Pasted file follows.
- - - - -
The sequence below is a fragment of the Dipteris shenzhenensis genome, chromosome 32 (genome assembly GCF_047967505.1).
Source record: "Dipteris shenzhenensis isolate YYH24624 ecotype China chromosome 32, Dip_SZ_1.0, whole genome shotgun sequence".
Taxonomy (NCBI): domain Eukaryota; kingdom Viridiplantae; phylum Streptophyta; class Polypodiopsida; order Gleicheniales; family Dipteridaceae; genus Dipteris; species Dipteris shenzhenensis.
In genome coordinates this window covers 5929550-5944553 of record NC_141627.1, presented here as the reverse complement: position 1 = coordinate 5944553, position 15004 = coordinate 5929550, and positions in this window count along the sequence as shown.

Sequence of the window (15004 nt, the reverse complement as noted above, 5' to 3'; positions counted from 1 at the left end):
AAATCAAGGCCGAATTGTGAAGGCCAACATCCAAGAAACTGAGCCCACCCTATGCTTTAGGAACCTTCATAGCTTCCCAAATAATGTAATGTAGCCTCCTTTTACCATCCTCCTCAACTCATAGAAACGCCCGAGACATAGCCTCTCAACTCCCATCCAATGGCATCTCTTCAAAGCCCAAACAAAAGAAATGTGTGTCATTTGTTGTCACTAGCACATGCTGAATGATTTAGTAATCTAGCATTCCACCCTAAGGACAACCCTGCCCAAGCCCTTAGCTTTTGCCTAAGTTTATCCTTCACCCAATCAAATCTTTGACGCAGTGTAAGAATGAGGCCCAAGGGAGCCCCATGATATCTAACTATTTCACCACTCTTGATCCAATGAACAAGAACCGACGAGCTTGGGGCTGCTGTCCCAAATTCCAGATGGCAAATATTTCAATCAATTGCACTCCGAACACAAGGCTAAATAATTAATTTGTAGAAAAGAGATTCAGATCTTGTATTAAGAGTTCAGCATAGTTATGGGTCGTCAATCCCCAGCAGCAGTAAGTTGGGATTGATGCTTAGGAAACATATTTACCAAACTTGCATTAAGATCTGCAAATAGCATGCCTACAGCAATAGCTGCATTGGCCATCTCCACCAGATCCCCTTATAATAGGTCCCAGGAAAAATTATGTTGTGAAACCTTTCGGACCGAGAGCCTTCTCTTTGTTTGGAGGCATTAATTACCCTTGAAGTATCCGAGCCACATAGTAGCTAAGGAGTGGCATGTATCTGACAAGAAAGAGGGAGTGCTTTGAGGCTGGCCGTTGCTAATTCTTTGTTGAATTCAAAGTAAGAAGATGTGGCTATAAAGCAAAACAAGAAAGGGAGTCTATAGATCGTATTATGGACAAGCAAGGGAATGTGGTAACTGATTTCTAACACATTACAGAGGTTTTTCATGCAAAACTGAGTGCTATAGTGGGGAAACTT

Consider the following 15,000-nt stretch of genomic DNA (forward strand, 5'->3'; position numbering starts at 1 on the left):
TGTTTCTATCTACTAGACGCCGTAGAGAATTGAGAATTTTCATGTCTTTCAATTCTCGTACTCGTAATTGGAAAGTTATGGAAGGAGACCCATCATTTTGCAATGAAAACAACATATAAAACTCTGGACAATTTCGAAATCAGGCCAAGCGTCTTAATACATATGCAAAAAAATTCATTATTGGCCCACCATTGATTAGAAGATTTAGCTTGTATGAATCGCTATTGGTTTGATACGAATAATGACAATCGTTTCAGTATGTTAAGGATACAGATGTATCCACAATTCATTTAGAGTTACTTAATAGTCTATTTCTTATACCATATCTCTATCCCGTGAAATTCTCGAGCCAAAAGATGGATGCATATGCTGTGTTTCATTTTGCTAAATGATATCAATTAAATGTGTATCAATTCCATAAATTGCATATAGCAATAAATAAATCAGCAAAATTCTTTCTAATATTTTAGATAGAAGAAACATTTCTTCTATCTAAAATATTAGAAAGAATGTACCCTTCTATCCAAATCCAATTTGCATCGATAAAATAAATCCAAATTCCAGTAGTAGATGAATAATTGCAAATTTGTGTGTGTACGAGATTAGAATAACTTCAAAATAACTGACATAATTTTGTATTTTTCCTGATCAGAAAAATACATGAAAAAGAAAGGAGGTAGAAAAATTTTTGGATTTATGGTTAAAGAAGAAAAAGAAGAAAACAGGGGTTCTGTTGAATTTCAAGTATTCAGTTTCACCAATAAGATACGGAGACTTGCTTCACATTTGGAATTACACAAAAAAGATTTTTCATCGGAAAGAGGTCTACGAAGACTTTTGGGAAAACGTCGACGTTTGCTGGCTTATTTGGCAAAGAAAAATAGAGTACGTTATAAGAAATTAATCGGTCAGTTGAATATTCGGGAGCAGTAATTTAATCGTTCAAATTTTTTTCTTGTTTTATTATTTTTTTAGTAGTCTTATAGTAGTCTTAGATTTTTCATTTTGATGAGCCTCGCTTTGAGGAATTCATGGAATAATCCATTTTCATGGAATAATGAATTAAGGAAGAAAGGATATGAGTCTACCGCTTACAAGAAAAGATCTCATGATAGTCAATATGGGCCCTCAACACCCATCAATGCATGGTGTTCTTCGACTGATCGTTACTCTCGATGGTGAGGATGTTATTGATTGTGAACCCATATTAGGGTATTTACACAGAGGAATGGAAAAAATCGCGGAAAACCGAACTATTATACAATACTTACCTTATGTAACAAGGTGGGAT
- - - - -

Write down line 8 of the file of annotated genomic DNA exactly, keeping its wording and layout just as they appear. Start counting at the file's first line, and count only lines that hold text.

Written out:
TGTTTCTATCTACTAGACGCCGTAGAGAATTGAGAATTTTCATGTCTTTCAATTCTCGTACTCGTAATTGGAAAGTTATGGAAGGAGACCCATCATTTTGCAATGAAAACAACATATAAAACTCTGGACAATTTCGAAATCAGGCCAAGCGTCTTAATACATATGCAAAAAAATTCATTATTGGCCCACCATTGATTAGAAGATTTAGCTTGTATGAATCGCTATTGGTTTGATACGAATAATGACAATCGTTTCAGTATGTTAAGGATACAGATGTATCCACAATTCATTTAGAGTTACTTAATAGTCTATTTCTTATACCATATCTCTATCCCGTGAAATTCTCGAGCCAAAAGATGGATGCATATGCTGTGTTTCATTTTGCTAAATGATATCAATTAAATGTGTATCAATTCCATAAATTGCATATAGCAATAAATAAATCAGCAAAATTCTTTCTAATATTTTAGATAGAAGAAACATTTCTTCTATCTAAAATATTAGAAAGAATGTACCCTTCTATCCAAATCCAATTTGCATCGATAAAATAAATCCAAATTCCAGTAGTAGATGAATAATTGCAAATTTGTGTGTGTACGAGATTAGAATAACTTCAAAATAACTGACATAATTTTGTATTTTTCCTGATCAGAAAAATACATGAAAAAGAAAGGAGGTAGAAAAATTTTTGGATTTATGGTTAAAGAAGAAAAAGAAGAAAACAGGGGTTCTGTTGAATTTCAAGTATTCAGTTTCACCAATAAGATACGGAGACTTGCTTCACATTTGGAATTACACAAAAAAGATTTTTCATCGGAAAGAGGTCTACGAAGACTTTTGGGAAAACGTCGACGTTTGCTGGCTTATTTGGCAAAGAAAAATAGAGTACGTTATAAGAAATTAATCGGTCAGTTGAATATTCGGGAGCAGTAATTTAATCGTTCAAATTTTTTTCTTGTTTTATTATTTTTTTAGTAGTCTTATAGTAGTCTTAGATTTTTCATTTTGATGAGCCTCGCTTTGAGGAATTCATGGAATAATCCATTTTCATGGAATAATGAATTAAGGAAGAAAGGATATGAGTCTACCGCTTACAAGAAAAGATCTCATGATAGTCAATATGGGCCCTCAACACCCATCAATGCATGGTGTTCTTCGACTGATCGTTACTCTCGATGGTGAGGATGTTATTGATTGTGAACCCATATTAGGGTATTTACACAGAGGAATGGAAAAAATCGCGGAAAACCGAACTATTATACAATACTTACCTTATGTAACAAGGTGGGAT